|Written by Greg Ruland|
|Sunday, 12 June 2011 00:00|
Sound financial planning, accumulated reserves and an anticipated increase in some city funds means Cottonwood could afford the $111 million spending cap proposed for fiscal year 2011-12, but only if Cottonwood City Council approves.
If approved, the city would budget $50 million more than it actually spent in 2010-11. The spending cap is usually much larger than the amount the city actually spends for the year, “but without the authority, we can’t spend it,” should unanticipated grants or increased revenues appear, Cottonwood City Manager Doug Bartosh said.
The proposed increase was made possible by several factors, including an increase in reserves and the planned refinancing of city debts, Bartosh said, correcting figures erroneously reported in the May 18 edition of the Cottonwood Journal Extra
The increased spending cap proposal is made possible due to frugal spending and a rollover of unspent general fund money from the 2010-11 budget, Bartosh said.
In addition, the city’s Water Fund is expected to increase to $37 million due to the anticipated refunding of the city’s 2004 and 2006 water bonds.
This year’s proposed budget also includes several rollover projects that have not yet started or will not be completed prior to the close of the current fiscal year and therefore are budgeted for FY 2011-12. Currently planned are the West Mingus Street Reconstruction project and the 12th Street reconstruction from Fir Street to State Route 89A.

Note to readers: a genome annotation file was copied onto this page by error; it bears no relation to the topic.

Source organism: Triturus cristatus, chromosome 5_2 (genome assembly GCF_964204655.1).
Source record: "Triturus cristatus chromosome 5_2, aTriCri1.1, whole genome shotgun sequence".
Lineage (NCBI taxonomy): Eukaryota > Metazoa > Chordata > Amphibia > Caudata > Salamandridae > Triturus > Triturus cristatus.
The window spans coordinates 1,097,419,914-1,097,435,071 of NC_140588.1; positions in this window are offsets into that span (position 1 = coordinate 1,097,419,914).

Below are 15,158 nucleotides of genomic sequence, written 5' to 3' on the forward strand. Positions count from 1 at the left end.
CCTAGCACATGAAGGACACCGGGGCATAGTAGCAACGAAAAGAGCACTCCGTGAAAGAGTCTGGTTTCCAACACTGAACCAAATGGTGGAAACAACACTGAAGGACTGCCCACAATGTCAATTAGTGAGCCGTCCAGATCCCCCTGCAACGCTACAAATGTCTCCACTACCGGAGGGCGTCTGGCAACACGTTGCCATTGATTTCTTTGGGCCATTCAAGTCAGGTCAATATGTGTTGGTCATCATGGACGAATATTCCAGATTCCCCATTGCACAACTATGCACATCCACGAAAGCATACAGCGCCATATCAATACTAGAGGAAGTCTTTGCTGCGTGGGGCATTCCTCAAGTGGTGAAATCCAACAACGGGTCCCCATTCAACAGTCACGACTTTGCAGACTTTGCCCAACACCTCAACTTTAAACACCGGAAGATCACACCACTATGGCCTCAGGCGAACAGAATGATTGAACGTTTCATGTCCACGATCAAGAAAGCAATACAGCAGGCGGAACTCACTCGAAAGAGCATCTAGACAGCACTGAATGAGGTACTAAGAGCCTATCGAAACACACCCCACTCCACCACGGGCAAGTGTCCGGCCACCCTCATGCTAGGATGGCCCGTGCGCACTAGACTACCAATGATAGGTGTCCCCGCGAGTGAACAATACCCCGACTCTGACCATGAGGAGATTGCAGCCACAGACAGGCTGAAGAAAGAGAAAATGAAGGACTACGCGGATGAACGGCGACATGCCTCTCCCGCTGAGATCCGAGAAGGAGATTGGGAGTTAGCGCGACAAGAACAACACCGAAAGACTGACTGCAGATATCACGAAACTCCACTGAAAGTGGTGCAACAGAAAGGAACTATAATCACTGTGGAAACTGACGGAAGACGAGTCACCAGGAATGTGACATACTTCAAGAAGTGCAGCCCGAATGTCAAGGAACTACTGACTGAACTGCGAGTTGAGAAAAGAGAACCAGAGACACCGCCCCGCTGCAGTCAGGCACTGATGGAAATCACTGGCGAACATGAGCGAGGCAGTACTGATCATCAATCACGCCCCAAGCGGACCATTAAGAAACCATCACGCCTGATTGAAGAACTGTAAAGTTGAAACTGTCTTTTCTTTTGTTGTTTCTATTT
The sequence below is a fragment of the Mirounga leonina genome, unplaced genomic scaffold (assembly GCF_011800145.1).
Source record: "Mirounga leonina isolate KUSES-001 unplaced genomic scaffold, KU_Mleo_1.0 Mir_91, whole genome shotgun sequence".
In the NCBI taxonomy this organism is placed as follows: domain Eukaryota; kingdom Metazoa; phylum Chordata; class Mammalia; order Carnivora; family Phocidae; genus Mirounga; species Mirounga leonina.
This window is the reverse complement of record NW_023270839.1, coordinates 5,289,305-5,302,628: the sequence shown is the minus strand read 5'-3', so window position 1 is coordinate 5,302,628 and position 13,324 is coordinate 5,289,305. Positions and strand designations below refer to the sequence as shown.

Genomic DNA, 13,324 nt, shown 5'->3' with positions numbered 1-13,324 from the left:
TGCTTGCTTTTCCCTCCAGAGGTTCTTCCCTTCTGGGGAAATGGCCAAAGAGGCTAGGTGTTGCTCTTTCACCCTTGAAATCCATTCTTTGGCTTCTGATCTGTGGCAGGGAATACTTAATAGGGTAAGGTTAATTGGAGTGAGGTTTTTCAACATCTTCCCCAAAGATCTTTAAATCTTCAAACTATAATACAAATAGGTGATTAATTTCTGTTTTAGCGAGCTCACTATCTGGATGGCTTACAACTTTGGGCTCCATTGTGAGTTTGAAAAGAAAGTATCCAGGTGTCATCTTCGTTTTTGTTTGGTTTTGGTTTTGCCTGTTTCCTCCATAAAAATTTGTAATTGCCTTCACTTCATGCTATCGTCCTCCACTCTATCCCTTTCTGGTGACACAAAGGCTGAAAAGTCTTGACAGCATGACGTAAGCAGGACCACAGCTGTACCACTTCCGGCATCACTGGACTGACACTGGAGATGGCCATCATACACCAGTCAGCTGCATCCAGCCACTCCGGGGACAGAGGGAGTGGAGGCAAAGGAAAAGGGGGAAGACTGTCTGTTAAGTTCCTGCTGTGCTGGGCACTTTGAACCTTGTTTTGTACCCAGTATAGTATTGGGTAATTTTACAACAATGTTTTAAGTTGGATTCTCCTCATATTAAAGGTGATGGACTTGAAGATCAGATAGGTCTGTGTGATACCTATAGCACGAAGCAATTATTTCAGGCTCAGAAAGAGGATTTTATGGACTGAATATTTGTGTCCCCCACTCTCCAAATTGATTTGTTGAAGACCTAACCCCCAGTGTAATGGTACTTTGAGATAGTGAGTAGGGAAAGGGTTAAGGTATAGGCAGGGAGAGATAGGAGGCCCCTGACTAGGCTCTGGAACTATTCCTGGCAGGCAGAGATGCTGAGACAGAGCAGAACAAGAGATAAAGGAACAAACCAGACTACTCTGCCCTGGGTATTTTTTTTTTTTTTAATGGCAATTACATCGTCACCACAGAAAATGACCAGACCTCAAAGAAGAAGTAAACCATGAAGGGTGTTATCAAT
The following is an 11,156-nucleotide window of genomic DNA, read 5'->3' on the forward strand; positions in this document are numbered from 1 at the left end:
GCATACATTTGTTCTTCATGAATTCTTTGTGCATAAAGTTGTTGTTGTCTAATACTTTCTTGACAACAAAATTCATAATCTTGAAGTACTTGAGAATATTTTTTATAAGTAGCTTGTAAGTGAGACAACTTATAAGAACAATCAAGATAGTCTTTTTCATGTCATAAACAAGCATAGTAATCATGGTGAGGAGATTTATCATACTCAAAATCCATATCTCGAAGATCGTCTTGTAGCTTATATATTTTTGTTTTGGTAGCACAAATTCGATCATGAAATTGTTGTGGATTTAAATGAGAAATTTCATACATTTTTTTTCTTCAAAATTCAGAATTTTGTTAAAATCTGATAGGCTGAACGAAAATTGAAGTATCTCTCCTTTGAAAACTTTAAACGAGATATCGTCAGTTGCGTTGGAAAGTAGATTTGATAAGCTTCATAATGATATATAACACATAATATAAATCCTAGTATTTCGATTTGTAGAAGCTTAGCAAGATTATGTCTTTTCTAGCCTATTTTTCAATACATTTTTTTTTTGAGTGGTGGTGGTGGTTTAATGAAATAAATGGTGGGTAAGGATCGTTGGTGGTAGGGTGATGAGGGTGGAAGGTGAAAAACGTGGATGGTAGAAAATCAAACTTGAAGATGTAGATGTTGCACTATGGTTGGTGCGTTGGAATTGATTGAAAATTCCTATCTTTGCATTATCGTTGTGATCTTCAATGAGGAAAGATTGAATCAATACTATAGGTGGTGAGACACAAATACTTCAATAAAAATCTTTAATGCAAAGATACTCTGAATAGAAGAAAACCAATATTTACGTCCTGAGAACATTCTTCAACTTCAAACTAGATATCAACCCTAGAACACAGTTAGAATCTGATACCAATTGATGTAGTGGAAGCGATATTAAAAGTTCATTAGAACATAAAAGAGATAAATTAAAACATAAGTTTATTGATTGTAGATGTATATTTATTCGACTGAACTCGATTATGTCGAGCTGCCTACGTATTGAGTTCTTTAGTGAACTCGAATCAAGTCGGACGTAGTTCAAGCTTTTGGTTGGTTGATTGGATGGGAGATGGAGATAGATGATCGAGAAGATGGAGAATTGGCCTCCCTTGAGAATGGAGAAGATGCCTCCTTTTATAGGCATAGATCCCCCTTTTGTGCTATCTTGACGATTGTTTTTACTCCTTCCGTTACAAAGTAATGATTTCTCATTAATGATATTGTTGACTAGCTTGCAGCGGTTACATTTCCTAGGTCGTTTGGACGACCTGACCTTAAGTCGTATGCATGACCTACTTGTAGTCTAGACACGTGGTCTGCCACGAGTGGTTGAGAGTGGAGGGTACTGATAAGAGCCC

“Those projects are taking longer than expected due to a lack of city staffing,” Bartosh said.
There is no additional staffing budgeted and no employment reclassifications planned for the coming fiscal year, Bartosh said.
Likewise, due to the struggling economy, there is no cost of living adjustment budgeted, but the employee merit program, which awards pay increases to employees who provide outstanding service, could be funded up to $450,000 this year should council approve, according to Bartosh
Public Safety Personnel Retirement contributions matched by the city will increase from 22 percent to 23 percent for the police department. Contributions to the Arizona State Retirement System will also increase from 9.85 percent to 10.75 percent. The increases are mandated under state law, Bartosh said.
Close to 60 percent of the expenses at Cottonwood Recreation Center were paid by increased memberships that generated more revenue than expected in FY 2010-11, a significant development considering the flagging economy, Bartosh said.
“We were expecting it to be closer to 40 percent, so of course, we’re thrilled about that,” he said.
Cottonwood Police Department continues to experience some salary compression among the different levels in the department hierarchy. Some patrol officers are earning as much as sergeants and some sergeants are earning as much as commanders. The same issue has become a concern for all departments. The city is proposing to spend $30,000 in FY 2011-12 to study the issue and recommend new salary ranges.
The local economy is still the single largest challenge the city of Cottonwood is facing, Bartosh wrote
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